The previous owners of my place had left a metal gazebo screwed into wood strips, in turn screwed into the concrete pad. Over the years I kept telling myself I needed to take it down but never got around to it. A few months ago, I had a brilliant idea of turning the gazebo into a greenhouse. I also thought it could do double duty as an enclosed area to milk goats. The milking stand was on the deck, exposed to wind and rain, which translated into having to milk goats in the house in bad weather. However, in pricing out the polycarbonate sheets and other materials that would be needed, I came to the conclusion that it wasn’t going to be a feasible project. It did get me looking at pre-fab greenhouses though and I found a Palram Nature Series Mythos Hobby Greenhouse on Amazon for a couple of hundred dollars less than it was going to cost me to convert the gazebo (and the shipping was free).

So I ordered the greenhouse and on January 29th it was delivered. The delivery driver put it over the gate and my first two thoughts were: 1) something was going to be broken and 2) the box wasn’t nearly large enough to contain a greenhouse the size I ordered.


The box was too heavy for me to lift so I unpacked it at the gate and placed each piece in the back seat of my car to transport down the drive. Amazingly, nothing appeared damaged as I unpacked the box.

While I have no doubt that I could have (eventually) put the greenhouse up by myself, thankfully a (more skilled) friend came by on the 31st to put up the greenhouse for me.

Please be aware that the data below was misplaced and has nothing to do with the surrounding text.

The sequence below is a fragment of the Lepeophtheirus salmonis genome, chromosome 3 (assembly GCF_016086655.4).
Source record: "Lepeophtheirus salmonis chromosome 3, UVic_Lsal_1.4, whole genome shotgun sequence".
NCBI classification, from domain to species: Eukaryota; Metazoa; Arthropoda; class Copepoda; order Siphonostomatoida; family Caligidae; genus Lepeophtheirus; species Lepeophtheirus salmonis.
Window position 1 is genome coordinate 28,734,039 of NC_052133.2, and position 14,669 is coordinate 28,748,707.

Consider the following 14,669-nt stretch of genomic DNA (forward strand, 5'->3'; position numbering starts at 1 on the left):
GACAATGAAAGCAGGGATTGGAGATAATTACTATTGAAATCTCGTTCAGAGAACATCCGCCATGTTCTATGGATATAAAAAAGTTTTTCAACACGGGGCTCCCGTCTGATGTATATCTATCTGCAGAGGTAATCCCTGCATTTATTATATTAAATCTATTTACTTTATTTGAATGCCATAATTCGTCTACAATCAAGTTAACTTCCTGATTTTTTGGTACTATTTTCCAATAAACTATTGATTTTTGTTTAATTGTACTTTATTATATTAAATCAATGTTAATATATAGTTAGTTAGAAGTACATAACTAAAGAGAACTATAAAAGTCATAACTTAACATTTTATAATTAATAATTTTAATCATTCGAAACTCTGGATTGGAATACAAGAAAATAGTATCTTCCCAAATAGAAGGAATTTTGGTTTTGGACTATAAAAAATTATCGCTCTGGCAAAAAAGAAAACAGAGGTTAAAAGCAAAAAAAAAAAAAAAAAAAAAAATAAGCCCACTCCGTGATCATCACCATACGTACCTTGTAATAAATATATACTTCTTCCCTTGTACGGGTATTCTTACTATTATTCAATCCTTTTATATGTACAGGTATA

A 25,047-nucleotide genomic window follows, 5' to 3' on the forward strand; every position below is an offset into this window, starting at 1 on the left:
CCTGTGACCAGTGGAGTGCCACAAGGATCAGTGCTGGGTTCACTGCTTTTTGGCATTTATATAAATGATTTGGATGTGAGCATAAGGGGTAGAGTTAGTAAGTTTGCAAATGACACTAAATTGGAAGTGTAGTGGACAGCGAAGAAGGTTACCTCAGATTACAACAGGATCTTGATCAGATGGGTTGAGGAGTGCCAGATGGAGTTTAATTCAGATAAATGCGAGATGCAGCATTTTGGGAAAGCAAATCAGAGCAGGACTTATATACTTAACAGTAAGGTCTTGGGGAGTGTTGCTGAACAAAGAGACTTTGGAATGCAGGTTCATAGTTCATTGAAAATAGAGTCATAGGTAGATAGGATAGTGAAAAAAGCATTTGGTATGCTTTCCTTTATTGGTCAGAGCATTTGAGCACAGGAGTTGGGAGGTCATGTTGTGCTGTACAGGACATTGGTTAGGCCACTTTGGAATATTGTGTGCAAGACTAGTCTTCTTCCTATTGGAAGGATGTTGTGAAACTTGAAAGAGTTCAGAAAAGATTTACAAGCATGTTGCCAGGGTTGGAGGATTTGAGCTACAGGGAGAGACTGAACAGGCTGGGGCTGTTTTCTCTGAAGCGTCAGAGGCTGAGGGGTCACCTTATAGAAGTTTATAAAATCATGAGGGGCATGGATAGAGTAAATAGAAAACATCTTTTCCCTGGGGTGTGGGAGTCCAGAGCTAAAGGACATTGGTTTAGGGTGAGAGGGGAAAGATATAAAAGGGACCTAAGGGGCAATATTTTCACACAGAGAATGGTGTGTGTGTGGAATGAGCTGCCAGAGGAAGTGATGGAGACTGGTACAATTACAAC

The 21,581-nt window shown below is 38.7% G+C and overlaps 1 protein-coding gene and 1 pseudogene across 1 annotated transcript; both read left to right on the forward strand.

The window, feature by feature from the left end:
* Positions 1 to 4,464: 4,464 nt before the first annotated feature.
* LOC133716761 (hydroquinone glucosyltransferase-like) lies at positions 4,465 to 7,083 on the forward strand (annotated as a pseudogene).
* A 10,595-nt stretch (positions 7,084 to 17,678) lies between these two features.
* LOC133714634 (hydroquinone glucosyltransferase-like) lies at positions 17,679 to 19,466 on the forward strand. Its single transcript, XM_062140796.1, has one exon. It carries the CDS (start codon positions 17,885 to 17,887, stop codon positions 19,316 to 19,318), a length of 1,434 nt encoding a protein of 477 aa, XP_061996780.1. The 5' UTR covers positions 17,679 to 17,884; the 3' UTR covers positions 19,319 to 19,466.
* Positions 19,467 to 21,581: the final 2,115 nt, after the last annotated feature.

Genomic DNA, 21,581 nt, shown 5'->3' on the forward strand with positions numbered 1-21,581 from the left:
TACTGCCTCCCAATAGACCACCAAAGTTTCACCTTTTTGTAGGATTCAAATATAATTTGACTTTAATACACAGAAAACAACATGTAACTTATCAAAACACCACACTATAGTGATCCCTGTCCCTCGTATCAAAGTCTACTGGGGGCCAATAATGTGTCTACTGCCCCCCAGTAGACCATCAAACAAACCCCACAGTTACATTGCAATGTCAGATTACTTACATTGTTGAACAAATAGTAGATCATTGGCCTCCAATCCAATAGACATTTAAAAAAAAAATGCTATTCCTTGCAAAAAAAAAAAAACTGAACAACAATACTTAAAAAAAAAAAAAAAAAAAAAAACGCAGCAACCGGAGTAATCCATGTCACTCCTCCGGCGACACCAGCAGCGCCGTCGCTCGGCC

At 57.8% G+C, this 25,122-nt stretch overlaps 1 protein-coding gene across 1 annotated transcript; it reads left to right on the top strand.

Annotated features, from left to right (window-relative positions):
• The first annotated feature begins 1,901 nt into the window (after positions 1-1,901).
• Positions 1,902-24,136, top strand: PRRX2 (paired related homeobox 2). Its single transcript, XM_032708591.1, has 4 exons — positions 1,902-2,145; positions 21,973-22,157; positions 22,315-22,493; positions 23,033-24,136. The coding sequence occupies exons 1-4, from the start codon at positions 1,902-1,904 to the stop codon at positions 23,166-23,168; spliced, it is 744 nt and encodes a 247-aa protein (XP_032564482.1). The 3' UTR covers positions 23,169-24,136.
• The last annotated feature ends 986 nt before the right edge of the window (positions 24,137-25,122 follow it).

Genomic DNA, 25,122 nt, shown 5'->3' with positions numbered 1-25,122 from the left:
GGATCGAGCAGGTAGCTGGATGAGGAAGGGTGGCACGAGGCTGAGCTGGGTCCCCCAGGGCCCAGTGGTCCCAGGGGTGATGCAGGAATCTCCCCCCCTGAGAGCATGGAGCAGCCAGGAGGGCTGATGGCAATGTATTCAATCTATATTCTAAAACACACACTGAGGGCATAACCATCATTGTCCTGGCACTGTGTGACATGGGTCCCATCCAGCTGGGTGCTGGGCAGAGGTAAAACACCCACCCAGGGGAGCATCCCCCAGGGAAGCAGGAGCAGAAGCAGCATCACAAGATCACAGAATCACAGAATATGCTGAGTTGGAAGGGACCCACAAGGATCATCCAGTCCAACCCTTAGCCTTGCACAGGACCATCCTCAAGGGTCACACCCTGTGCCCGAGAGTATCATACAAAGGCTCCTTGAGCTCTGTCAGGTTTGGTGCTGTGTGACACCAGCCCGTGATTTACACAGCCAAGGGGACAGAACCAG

# 1 - The first order of business was to take the gazebo off the concrete pad. # 1 – The first order of business was to take the gazebo off the concrete pad.

#2 - Then, each piece of the greenhouse was laid out. The instructions were simply diagrams - not my strong suit - and thankfully almost all the pieces had corresponding numbers to match the diagrams.

#2 – Then, each piece of the greenhouse was laid out. The instructions were simply diagrams – not my strong suit – and thankfully almost all the pieces had corresponding numbers to match the diagrams.

#3 - The next  step was to screw the frame into the wooden strips the gazebo had been fastened to.

#3 – The next step was to screw the frame into the wooden strips the gazebo had been fastened to.

#4 - Then the supporting framework was put up.

#4 – Then the supporting framework was put up.

Gradually more and more pieces were installed.

Gradually more and more pieces were installed.

Until finally the greenhouse was completed

Until finally the greenhouse was completed

Note the vent (and the milking stand already set up for use)

Note the vent (and the milking stand already set up for use)

20160131_171024_resized In addition to the milk stand, there are now cinderblock and board benches with two earthboxes planted with peas and beets.

About 2 am the next day, the winds started to howl and blow. I lay there just waiting for the crash foretelling that the greenhouse had been blown into a tree or the pumphouse. However, the wooden strips screwed into the concrete which had held the gazebo in place were also able to keep the greenhouse anchored. Several high winds later, the greenhouse is still anchored and I have a sheltered area to milk goats as well as a chicken proof place to grow additional vegetables.